Integrated pest management for the home garden

Charlotte, NC(Zone 7b)

Thought you might like to explore this link from the Texas A&M University to help identify the good/bad bugs in our gardens.

Menifee, CA(Zone 9a)

that is a really cool site !

Richmond, VA(Zone 7a)

Yes, thanks!

Berne, IN

Excellent source of info, thanks for sharing!

Alba, TX(Zone 8a)

Thanks for posting the link! I've now got Bt and a couple of other controls in my shed for this spring. Now I've got a good source to turn to for info on which one to use on what bug. Watch out Tomato Hornworms! I'm ready for you this year! Mwaaaahahhhahahah! =P

Winston Salem, NC

Have you used Dipel or anykind of dust for pest control. What's the best way to apply to the plant. How effective is Dipel?

Charlotte, NC(Zone 7b)

When I lived in South Florida, I used Bacillus Thuringiensis to kill caterpillars on tomaotes with good success. I haven't needed to use it here in NC because my garden is patrolled by wasps that feed caterpillars to their young.

Southern NJ, United States(Zone 7a)

That link doesn't list squash bugs or Colorado potato beetles, both of which attack my veggies - unless they're calling them something I'm not familiar with.

Charlotte, NC(Zone 7b)

greenhouse_gal - Squash vine borer is listed under squash and pumpkin. I couldn't find Colorado potato beetle listed, either.

Here's what it looks like:

Southern NJ, United States(Zone 7a)

Honeybee, squash bugs are different from SVBs; they look like stink bugs and are probably in that family, but they suck the juice out of the leaves and kill the plant that way. I do know what Colorado potato beetles look like; they've been attacking my tomatoes this year, for some reason. I just wondered whether that site would have different ideas for dealing with them, although I just basically crush them when I see them.

Charlotte, NC(Zone 7b)

greenhouse_gal - tomatoes and potatoes are in the same family (you probably already knew that :) so I'm guessing that's why the Colorado potato beetle has taken a liking to them.

I've never seen a CPB - they were not in England when I grew up. Infact there was a bounty on them! A huge amount of money was offered by the British Government for turning in one. I think they have them now, though.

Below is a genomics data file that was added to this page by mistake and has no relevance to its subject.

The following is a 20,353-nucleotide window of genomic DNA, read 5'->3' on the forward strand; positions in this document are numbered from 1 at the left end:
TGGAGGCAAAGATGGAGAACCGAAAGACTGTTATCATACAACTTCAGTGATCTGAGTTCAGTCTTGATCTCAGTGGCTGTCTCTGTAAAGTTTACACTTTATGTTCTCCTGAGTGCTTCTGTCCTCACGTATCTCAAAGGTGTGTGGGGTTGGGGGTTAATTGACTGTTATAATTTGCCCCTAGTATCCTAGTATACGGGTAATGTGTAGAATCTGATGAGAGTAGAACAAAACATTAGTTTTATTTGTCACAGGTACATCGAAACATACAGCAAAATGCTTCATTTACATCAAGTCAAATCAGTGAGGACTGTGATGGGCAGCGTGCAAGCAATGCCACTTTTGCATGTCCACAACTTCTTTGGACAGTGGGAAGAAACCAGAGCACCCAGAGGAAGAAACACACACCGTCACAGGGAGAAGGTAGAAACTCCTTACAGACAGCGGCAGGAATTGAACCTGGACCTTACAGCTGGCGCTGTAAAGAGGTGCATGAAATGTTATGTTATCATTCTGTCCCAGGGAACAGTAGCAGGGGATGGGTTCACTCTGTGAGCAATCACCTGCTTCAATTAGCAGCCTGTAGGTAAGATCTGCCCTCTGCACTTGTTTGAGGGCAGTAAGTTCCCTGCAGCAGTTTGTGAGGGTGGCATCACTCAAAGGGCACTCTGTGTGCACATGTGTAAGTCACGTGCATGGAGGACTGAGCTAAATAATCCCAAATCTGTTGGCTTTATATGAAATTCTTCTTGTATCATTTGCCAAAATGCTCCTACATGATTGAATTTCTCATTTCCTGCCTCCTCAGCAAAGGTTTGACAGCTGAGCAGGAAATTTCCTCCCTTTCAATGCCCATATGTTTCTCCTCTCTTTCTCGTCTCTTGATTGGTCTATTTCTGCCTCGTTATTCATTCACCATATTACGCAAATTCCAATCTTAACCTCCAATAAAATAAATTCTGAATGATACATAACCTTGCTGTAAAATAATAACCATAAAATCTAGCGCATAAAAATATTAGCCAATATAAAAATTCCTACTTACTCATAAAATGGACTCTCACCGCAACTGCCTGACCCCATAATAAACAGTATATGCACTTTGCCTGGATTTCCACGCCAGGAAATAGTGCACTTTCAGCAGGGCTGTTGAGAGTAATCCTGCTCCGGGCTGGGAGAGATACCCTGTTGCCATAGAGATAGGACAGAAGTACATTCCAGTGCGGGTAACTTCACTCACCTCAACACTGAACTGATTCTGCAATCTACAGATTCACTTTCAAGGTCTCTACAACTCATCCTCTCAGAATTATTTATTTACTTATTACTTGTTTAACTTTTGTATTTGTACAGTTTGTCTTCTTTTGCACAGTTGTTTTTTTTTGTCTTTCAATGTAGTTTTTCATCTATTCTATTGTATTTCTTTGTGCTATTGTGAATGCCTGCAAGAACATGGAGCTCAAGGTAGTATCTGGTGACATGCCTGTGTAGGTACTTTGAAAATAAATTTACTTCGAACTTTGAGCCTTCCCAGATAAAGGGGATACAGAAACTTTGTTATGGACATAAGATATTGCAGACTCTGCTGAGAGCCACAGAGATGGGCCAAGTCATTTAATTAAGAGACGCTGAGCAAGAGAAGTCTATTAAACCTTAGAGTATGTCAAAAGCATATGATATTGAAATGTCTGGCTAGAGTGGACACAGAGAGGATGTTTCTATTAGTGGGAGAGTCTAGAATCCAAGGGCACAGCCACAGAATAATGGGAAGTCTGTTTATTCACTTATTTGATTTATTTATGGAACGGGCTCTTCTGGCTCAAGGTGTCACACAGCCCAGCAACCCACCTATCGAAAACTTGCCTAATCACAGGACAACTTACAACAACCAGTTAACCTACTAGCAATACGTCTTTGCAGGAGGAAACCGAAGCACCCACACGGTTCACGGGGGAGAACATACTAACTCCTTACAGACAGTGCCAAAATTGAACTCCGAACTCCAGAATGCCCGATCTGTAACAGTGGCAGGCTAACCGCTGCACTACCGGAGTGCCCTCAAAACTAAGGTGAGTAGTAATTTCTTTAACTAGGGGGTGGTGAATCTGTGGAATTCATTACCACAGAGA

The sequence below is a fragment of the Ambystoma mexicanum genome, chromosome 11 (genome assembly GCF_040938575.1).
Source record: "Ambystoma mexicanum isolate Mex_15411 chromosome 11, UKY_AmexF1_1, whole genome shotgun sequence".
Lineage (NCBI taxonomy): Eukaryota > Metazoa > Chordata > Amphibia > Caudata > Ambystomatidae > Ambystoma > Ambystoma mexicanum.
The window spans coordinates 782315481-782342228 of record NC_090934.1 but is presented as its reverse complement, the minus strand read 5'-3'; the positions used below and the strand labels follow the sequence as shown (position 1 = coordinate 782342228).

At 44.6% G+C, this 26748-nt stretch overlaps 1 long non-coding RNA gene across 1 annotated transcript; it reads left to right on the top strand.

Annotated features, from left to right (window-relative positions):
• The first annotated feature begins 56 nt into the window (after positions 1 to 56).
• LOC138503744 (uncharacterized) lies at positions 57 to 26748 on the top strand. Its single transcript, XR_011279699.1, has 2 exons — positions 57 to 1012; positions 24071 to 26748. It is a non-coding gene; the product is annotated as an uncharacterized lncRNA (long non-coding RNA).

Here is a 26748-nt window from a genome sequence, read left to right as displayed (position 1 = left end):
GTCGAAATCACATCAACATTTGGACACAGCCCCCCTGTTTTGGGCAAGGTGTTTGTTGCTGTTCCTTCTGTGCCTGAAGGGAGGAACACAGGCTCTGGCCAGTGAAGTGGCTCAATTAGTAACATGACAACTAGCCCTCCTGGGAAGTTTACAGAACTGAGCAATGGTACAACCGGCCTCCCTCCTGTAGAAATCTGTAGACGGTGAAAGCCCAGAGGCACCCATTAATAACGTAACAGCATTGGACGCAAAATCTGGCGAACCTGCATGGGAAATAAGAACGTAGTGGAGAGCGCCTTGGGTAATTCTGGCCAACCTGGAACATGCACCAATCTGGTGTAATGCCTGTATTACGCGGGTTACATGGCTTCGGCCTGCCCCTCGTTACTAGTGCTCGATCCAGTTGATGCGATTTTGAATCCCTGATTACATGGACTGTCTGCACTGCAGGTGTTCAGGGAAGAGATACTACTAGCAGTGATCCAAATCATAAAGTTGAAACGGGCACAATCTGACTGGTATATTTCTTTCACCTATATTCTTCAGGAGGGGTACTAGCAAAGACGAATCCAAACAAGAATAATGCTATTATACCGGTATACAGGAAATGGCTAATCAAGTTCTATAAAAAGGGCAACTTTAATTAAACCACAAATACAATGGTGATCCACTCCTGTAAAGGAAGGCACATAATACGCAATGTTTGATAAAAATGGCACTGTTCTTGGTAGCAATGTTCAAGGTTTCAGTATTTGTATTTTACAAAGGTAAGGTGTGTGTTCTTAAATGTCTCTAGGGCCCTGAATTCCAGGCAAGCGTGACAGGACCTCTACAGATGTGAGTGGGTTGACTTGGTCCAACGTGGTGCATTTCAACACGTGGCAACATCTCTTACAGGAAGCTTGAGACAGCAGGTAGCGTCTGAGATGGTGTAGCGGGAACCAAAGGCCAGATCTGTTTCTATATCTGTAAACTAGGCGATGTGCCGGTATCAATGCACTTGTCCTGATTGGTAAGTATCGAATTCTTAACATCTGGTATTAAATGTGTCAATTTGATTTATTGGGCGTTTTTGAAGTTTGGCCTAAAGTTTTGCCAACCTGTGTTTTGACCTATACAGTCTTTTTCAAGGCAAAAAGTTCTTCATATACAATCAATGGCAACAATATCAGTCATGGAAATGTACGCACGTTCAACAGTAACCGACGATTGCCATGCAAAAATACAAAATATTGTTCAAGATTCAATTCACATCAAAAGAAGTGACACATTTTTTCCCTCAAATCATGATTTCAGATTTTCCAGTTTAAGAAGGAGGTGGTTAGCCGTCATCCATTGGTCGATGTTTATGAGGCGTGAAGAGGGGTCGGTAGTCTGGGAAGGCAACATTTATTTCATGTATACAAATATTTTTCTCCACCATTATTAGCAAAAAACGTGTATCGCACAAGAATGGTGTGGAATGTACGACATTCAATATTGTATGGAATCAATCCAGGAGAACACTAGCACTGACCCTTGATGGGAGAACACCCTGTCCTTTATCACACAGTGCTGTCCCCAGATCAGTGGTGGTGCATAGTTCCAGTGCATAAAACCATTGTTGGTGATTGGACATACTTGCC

Although I've gardened in Florida and Tennessee I have never grown white potatoes in America. In 2005, I gave up eating them altogether as they are a problem for Type 2 diabetics like me.

Southern NJ, United States(Zone 7a)

I normally don't have a problem with CPB's but they certainly seem to like my tomatoes this year. One of my Opalkas got its stem girdled by one. I pulled it out and replanted it deep enough to cover the girdled area, and it seems to be rebounding.

I am growing potatoes in barrels, but well away from the potager. They are on a bench in front of my studio by the river. Potatoes in barrels, especially raised, don't seem to attract CPBs so far. The only time I tried growing them in the ground in the garden it was as though I'd put in an order for CPBs; they were all over the other veggies and were a scourge for years, even when I no longer planted potatoes. This is my second year trying them again; I had the barrel sitting on the compost bin by the poultry yard last year and that was fine, too.

Charlotte, NC(Zone 7b)

greenhouse_gal - that's weird that CPB's don't bother your potatoes in barrels.

I did some reading about CPB's and here's a link to a natural preditor:

Southern NJ, United States(Zone 7a)

Honeybee, I think it's because the barrels are raised. CPB's seem to attack from the ground. I can grow eggplant without flea beetles if I put it in containers on my balcony, too.

Charlotte, NC(Zone 7b)

greenhouse_gal -

I can grow eggplant without flea beetles if I put it in containers on my balcony, too.

My neighbor was having a problem with flea beetles eating her herbs, so I suggested she raise them in pots on her deck - no more fleas!

Southern NJ, United States(Zone 7a)

Right, that's what worked for me, too! But last year I don't think my pots were deep enough, and I didn't get many eggplants.

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